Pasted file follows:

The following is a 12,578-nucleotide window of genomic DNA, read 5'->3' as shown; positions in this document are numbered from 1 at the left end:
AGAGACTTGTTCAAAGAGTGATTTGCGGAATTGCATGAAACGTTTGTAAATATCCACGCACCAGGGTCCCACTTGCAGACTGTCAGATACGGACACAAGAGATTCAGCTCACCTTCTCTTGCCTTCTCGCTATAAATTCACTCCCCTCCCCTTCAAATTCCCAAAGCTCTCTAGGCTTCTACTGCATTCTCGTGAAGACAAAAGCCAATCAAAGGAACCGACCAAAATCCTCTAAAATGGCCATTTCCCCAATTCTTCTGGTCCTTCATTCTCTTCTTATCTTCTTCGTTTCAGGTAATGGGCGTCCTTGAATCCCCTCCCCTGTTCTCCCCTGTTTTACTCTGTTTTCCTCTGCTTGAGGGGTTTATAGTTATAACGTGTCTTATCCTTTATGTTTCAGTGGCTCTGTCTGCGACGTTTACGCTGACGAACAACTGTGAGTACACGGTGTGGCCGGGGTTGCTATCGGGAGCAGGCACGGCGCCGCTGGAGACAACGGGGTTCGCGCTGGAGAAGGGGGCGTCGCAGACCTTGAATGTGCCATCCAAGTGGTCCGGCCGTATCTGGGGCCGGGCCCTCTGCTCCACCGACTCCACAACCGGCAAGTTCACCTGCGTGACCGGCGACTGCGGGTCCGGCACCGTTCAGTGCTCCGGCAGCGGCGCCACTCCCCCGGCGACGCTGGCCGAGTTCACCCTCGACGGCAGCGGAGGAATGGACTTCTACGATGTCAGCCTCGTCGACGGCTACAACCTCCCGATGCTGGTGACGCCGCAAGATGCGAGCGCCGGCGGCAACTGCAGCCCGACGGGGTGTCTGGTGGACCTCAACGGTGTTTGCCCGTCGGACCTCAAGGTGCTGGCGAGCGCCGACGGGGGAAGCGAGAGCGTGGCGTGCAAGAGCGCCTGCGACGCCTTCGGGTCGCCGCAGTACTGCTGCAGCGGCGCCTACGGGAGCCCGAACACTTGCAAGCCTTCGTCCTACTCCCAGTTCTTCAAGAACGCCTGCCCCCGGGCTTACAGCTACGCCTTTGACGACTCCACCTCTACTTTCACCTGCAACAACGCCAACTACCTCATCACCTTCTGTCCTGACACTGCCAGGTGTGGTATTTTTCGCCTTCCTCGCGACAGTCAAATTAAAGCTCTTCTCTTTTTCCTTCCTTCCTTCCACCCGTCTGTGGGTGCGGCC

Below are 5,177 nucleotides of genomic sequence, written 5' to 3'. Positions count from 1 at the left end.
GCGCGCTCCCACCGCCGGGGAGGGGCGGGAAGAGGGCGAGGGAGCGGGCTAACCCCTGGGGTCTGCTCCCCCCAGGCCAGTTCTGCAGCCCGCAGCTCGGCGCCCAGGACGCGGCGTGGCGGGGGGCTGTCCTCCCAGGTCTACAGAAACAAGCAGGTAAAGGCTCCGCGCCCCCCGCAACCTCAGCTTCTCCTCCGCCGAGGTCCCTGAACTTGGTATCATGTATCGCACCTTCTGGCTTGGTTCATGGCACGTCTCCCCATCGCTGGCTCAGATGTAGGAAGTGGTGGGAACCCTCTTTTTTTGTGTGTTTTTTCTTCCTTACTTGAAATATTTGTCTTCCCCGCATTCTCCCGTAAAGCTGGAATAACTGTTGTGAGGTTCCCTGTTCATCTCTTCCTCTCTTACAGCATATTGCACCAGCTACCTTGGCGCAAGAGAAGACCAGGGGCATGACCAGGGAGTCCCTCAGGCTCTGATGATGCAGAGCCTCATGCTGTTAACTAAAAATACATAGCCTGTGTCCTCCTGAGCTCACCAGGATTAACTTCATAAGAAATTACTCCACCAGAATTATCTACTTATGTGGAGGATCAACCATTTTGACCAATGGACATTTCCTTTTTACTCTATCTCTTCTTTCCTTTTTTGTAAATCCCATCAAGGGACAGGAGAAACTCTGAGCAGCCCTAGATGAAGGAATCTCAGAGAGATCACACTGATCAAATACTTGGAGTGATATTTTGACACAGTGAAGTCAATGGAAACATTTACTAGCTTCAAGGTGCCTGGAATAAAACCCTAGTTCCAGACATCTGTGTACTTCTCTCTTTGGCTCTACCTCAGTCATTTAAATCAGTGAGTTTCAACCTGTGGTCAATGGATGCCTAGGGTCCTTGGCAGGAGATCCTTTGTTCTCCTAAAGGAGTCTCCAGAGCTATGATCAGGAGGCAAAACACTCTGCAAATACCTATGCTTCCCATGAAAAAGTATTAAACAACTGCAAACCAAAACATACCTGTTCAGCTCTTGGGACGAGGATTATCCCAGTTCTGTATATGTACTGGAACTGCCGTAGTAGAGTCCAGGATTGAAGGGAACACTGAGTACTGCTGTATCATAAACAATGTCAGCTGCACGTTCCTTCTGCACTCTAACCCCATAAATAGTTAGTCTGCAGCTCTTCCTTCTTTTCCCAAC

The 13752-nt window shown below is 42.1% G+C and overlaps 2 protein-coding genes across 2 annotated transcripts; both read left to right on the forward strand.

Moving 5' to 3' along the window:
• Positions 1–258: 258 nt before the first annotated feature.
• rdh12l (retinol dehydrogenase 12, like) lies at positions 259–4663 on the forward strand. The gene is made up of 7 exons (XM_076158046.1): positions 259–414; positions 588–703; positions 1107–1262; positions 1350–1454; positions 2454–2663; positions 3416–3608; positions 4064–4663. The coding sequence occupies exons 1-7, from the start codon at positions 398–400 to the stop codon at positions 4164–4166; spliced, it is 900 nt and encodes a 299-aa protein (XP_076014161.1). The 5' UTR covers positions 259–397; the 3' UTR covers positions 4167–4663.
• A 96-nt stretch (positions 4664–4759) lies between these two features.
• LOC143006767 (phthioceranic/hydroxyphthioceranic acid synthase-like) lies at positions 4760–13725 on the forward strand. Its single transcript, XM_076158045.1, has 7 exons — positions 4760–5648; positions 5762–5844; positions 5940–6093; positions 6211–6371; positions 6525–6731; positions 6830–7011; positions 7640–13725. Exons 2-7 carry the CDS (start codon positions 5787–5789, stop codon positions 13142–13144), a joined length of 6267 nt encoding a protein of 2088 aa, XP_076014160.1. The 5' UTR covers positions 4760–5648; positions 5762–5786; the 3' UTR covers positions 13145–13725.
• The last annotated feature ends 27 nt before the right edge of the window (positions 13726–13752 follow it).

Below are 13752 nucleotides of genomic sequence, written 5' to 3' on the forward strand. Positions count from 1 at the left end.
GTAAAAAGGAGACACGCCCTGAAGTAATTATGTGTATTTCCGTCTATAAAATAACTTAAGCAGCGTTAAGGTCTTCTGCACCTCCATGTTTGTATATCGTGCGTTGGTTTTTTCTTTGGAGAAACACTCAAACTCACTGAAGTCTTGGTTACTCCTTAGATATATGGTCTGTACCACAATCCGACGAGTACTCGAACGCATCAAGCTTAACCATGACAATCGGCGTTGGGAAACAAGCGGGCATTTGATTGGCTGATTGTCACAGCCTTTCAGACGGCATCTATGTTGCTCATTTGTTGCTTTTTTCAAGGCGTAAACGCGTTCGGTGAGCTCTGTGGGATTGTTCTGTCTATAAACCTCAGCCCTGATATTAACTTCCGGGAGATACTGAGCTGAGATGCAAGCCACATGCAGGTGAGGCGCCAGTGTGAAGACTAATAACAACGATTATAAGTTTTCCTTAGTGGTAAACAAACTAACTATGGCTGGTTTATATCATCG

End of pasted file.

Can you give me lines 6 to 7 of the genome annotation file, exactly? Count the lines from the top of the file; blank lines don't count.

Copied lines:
Moving 5' to 3' along the window:
• Positions 1–258: 258 nt before the first annotated feature.